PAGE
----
And the phone rings… Nothing hurts like the voice of a mother crying helplessly if you are abroad and if she has remained displaced in her own homeland… At a corner of the world, distances become farther away at that time. As your tears flow like the rain, you feel a hand on your shoulder; it is one of your friends and one of your “sisters”, saying “I am here, I am with you”. For us, ‘we’ were our biggest prospect. How many years passed without seeing our families? How many holidays, how many diseases, how many tears we had without them? Yet, we were together. We existed as we were together. And we had an elder sister who welcomed us to her house every Saturday.
A time came and we were able to get off the school van without wrinkling our clothes. That also meant we had become fewer. The garden door would be open to everyone like her heart. We would knock on the door and wait for her to come from the kitchen. For many more years, she will come to life in all of us with the way she smiled and opened the door. When we entered that house, all our troubles would be left outside the door, along with our shoes.
From then on, we were her daughters. On her humble table, she would also place the ‘motherly warmth’ which we had missed the most in a foreign country. She would feed us to our full both bodily and spiritually. Not to forget her reminders at the end of each weekly visit: “Girls, come earlier next week so that we may sit and chat for longer. Short visits like these will not do!”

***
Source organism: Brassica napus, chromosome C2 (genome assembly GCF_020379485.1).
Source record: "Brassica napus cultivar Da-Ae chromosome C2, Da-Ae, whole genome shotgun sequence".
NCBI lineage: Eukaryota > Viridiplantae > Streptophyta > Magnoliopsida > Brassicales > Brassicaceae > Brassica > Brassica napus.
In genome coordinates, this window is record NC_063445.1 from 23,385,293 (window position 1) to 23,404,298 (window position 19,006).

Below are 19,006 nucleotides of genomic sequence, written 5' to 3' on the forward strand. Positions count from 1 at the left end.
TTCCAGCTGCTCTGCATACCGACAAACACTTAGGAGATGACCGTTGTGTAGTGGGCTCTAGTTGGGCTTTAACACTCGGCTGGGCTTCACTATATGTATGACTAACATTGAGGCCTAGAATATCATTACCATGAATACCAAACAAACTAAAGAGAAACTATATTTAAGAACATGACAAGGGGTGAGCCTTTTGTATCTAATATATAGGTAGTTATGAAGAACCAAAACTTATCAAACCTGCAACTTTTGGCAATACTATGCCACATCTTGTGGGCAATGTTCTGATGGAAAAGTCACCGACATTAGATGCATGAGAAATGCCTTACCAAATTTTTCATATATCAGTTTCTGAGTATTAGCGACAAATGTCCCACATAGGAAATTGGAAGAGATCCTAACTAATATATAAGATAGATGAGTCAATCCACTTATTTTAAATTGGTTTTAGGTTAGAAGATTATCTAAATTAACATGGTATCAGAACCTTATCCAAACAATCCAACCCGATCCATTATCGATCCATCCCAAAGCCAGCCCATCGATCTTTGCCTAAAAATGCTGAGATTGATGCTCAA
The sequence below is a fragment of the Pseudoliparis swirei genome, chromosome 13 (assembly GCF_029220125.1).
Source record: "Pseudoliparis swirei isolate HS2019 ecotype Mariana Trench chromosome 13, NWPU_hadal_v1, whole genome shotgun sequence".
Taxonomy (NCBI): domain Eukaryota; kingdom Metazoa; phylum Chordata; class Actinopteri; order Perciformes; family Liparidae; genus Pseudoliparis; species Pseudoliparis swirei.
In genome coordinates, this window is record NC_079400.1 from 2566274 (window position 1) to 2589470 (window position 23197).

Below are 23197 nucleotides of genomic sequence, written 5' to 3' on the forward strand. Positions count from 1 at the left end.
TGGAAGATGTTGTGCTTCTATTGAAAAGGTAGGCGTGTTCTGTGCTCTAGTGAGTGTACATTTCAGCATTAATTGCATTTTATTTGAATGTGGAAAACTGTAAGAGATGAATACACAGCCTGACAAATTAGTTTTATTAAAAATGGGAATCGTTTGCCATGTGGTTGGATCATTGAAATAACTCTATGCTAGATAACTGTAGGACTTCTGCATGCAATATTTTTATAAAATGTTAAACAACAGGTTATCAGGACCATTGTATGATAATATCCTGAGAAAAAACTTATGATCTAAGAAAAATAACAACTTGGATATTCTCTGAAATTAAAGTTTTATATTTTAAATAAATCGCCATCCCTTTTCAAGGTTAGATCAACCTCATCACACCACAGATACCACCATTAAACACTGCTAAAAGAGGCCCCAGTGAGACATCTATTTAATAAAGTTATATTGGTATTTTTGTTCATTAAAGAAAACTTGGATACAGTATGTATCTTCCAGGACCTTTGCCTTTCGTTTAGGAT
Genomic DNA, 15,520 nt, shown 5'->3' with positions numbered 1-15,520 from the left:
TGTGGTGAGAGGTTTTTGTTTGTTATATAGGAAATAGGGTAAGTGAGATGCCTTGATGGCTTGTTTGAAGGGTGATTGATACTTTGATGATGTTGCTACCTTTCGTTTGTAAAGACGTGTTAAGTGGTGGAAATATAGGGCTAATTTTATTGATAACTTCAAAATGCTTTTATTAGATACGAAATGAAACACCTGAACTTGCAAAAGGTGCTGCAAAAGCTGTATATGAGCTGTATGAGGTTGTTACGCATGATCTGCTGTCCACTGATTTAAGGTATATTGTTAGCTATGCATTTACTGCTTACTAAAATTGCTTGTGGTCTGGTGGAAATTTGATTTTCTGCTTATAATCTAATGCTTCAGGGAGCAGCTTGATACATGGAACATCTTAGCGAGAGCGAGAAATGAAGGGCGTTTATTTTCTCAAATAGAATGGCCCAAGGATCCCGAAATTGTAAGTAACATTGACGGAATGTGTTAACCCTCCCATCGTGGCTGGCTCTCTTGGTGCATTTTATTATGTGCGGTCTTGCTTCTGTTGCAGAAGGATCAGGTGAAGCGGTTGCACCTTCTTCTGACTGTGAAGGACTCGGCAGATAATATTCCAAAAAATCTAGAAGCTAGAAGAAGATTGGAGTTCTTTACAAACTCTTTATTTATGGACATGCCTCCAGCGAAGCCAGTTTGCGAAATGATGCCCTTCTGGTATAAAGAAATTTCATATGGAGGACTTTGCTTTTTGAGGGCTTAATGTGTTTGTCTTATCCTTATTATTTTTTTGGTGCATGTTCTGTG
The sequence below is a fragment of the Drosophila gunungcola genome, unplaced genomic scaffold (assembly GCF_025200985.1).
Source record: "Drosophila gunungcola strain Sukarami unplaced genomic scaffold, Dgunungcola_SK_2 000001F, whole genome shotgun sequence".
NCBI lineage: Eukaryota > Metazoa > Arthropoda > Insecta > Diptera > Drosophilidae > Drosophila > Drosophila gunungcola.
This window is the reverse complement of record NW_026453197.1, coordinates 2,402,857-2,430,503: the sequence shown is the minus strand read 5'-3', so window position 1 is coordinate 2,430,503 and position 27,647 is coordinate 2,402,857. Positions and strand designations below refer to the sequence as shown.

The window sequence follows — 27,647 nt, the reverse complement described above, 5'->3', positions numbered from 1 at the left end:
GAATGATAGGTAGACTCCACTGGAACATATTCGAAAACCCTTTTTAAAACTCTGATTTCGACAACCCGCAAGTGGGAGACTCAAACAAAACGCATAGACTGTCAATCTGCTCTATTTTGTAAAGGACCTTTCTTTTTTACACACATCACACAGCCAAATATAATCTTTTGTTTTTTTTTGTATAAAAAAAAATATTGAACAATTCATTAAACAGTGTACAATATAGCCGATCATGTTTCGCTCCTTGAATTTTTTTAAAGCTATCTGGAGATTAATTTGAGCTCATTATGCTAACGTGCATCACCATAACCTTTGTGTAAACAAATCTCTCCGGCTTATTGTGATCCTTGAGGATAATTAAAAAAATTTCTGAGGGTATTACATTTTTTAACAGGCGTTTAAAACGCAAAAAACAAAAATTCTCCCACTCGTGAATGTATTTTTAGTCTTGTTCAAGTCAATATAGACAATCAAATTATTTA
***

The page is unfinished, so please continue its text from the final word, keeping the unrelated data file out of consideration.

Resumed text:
It had to be because we missed working in the kitchen while staying in the dormitory, each of us would try to help our elder sister in her kitchen. The aroma of our favourite Turkish pancake would waft across the house. ‘Let me warm up the tea!’, ‘The plates are on me!‘, ‘Should we set the table here or there?’ (We would ask the same questions every week and receive the same reply: Wherever you like! 😊 )
He made us memorize the Besiktas anthem
Her little son Ahmet would try his new footballs on our heads and we would pick sibling fights with him… Even though he would at each time part with us saying, “Never come back!” we would understand it as “Come back next week”, look at one another and start to laugh heartily. Ahmet would welcome us in his Besiktas jersey every week. He even made us memorize the Besiktas team anthem ‘You are in my thoughts every night’. We would have an incredible joy as we sang the anthem with him. (While returning to our dorm, we would even listen to that anthem in the van) While exchanging laughs with Ahmet, we would go loud and even when our elder sister would say, “Ahmet, leave your sisters alone and let’s have our breakfast!” we would laugh louder.